Heavenly Sword: Exclusive PlayStation 3 Interview

Sony’s not exactly had the best showing of late. First there was the announcement of a delayed PS3 launch in Europe. Then there was the reduction in launch-day PS3 shipments in North America and Japan. And last week Nintendo announced its Wii would ship two days after the PS3 for $250 — half the price of a base PS3 and $350 less than Sony’s “souped-up” unit.
Coupled with Sony’s overall PS3 silence, it’s easy to think the next-gen console will be dead on arrival for all but the hardest of hardcore gamers. But as Sony is fond of saying, this is a marathon, not a sprint, and the company and its developers are moving ever closer to their mid-November launch and the first leg of the next-gen race.
One of the games Sony hopes will carry its PS3 back to the top of the market share hill is Heavenly Sword, a stylish action game that wowed at least as many gamers at E3 as the first-person shooter Resistance: Fall of Man. Since E3, Resistance: Fall of Man has garnered most of the media’s attention, but the developers at Ninja Theory continue to plug away at Heavenly Sword to ensure that when their game ships, it will showcase the power of the PS3 just as well as Insomniac’s FPS. We had a chance to interview the producer of Heavenly Sword, Mat Hart, about Ninja Theory’s PS3-exclusive launch game. Here’s the transcript of that conversation.
Heavenly Sword PS3 screenshot
DailyGame: One of the things that’s so intriguing about Heavenly Sword is its fighting sequences. We imagine you were influenced a bit by fighting games, but where did you draw the most inspiration for the gameplay?
Mat Hart: We were inspired mainly by film, to be honest with you. Wushu films, things like Crouching Tiger Hidden Dragon, Hero, that kind of thing. It’s that over-the-top, cinematic, beautiful ballet that builds up to the fighting that really gave us our inspiration.
The combo system, though, with juggling enemies in the air…there’s not exactly a lot of juggling in Crouching Tiger Hidden Dragon.
Well, I’m not sure if that’s really true, actually. I think I’d have to disagree with you on that. I think our combat is an expression of the unique worlds that are in some of the Wushu films. There are fantastic elements to those films, and certainly there’s a cinematic element, but we recognize that for our game, the important thing is that the combat system be accessible and yet deep. So we’ve worked long and hard; the combat system has been in development for about two years, completely from scratch. We’ve got an amazing combat designer, and he’s basically put this system together.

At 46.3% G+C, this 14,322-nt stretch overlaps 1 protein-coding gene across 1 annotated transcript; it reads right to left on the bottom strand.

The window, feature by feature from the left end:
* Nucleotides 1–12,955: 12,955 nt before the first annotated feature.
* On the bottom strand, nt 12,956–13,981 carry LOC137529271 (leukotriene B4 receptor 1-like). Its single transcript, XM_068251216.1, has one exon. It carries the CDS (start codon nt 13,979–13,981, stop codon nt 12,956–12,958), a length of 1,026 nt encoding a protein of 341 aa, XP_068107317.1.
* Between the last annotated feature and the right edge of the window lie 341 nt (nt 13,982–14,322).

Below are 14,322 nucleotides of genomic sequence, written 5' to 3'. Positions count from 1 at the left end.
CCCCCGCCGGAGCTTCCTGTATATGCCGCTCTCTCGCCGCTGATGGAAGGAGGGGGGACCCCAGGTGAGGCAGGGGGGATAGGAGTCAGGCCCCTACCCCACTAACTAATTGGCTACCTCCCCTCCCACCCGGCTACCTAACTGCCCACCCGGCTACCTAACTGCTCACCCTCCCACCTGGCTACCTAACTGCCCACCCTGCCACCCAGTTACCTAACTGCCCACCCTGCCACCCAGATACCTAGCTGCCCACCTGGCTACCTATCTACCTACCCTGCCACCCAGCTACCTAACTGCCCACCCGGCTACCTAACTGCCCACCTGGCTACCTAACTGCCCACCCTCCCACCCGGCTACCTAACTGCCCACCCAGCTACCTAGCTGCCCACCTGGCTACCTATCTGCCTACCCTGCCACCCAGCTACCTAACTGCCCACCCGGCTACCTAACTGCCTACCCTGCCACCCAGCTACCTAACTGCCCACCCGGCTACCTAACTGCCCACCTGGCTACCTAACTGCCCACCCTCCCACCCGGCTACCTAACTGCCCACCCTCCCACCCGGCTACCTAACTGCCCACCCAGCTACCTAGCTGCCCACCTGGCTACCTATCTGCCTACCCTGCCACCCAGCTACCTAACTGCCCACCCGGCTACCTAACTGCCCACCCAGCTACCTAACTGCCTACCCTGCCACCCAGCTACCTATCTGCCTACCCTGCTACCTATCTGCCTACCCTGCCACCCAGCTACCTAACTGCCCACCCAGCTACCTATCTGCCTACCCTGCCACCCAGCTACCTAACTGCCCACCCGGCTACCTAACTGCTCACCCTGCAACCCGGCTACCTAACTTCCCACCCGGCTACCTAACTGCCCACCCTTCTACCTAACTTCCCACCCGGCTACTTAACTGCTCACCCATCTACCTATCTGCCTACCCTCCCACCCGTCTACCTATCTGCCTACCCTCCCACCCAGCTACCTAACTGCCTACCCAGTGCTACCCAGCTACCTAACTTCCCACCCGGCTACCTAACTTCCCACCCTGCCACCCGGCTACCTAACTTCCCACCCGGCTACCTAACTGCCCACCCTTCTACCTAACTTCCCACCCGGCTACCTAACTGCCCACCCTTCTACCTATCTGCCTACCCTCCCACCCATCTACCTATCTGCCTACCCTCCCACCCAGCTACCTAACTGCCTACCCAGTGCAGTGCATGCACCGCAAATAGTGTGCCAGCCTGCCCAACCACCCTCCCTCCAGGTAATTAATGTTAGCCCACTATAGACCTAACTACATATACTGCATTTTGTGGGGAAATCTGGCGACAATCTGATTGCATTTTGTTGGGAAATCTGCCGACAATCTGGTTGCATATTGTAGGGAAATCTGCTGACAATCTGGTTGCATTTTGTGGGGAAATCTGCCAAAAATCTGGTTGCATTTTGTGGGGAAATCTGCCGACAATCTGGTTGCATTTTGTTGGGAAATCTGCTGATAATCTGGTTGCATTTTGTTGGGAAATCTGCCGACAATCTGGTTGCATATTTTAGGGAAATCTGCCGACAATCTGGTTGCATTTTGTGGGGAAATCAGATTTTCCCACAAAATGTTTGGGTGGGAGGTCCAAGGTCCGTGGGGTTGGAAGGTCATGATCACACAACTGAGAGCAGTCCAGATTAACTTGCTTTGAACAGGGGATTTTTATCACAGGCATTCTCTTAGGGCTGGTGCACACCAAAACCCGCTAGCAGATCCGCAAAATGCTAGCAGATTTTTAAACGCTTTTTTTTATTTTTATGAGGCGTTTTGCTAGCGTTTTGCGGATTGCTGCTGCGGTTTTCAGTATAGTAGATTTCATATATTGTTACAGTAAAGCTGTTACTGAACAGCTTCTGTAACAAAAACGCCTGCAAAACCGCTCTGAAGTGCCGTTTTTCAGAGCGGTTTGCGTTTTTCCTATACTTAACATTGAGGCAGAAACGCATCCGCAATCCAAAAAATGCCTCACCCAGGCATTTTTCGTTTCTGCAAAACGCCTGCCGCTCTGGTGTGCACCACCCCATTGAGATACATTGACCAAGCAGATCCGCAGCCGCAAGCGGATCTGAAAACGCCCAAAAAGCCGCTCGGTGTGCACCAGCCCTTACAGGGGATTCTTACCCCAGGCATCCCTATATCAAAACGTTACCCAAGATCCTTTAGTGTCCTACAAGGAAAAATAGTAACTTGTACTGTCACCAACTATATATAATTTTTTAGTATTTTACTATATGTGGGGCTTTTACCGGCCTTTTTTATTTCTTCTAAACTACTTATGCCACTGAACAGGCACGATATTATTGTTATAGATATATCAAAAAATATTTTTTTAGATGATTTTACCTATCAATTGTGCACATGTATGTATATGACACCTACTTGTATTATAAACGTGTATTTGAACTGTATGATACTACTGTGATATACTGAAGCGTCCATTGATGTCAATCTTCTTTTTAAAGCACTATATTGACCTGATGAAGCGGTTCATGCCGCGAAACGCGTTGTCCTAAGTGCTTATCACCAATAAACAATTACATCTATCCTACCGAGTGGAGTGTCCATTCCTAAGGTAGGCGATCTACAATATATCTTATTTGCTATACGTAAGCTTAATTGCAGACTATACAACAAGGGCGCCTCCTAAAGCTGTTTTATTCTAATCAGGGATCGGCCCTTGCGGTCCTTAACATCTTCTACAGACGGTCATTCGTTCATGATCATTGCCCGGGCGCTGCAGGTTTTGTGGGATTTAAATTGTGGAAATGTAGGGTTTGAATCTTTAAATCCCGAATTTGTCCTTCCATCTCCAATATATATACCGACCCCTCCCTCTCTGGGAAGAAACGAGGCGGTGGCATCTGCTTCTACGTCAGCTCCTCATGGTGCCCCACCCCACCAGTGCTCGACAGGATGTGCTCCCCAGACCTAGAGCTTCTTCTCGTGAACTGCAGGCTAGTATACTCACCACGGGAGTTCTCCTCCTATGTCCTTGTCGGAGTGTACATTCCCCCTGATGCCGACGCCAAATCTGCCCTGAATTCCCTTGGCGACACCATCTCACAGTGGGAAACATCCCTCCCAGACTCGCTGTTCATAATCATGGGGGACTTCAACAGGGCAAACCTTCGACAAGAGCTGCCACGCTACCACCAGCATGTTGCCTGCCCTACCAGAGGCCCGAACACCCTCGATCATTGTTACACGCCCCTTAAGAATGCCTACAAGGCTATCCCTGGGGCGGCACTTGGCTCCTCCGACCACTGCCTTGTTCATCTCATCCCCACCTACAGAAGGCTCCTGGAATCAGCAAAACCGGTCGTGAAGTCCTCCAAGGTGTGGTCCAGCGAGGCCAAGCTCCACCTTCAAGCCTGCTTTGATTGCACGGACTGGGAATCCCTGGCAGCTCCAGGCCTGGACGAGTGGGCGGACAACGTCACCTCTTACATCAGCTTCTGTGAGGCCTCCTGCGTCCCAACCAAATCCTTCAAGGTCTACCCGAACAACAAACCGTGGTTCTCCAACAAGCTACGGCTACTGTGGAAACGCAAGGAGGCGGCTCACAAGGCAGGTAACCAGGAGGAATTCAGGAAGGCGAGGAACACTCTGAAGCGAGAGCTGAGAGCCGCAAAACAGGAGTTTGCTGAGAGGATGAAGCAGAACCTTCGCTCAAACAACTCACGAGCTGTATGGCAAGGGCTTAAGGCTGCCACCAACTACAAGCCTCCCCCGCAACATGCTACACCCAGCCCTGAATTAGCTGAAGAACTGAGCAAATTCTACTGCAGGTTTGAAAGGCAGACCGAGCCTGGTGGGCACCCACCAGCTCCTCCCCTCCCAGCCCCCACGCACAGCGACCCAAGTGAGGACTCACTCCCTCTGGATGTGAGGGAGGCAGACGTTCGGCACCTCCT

Now you’ve got guys who’ve never played this game before kicking ass, doing cool moves, looking really great, feeling powerful….You know, you go into power stance and you feel the weight of the weapon, and you’re hitting people across the room, but then you flip over into speed stance, and you’re dancing all over the place, spinning the blades around, just whacking guys up into the air. It’s all really cool, and it flows together well, and we’re really excited about it.
Heavenly Sword PS3 screenshot
So you’ve been working on the combat system for two years. Is combat the first thing you looked at in the development cycle, or what was the first aspect you looked into while developing Heavenly Sword?
The first thing was the combat system, yeah. One previous game our studio worked on was Kung Fu Chaos for Xbox, and we learned so much from that game, so much. This system sort of evolved from that, from the lessons that we learned, and some of the ideas we had while we were working on Kung Fu Chaos really formed the genesis of the combat system you see in Heavenly Sword.
Well then your inspiration from films makes total sense now; Kung Fu Chaos was all about film parodies.
Absolutely. We’re really media driven.
So you’ve had quite a while to work on the PS3 hardware, and you’ve probably learned a lot even just since E3. How has the experience been developing for the PS3?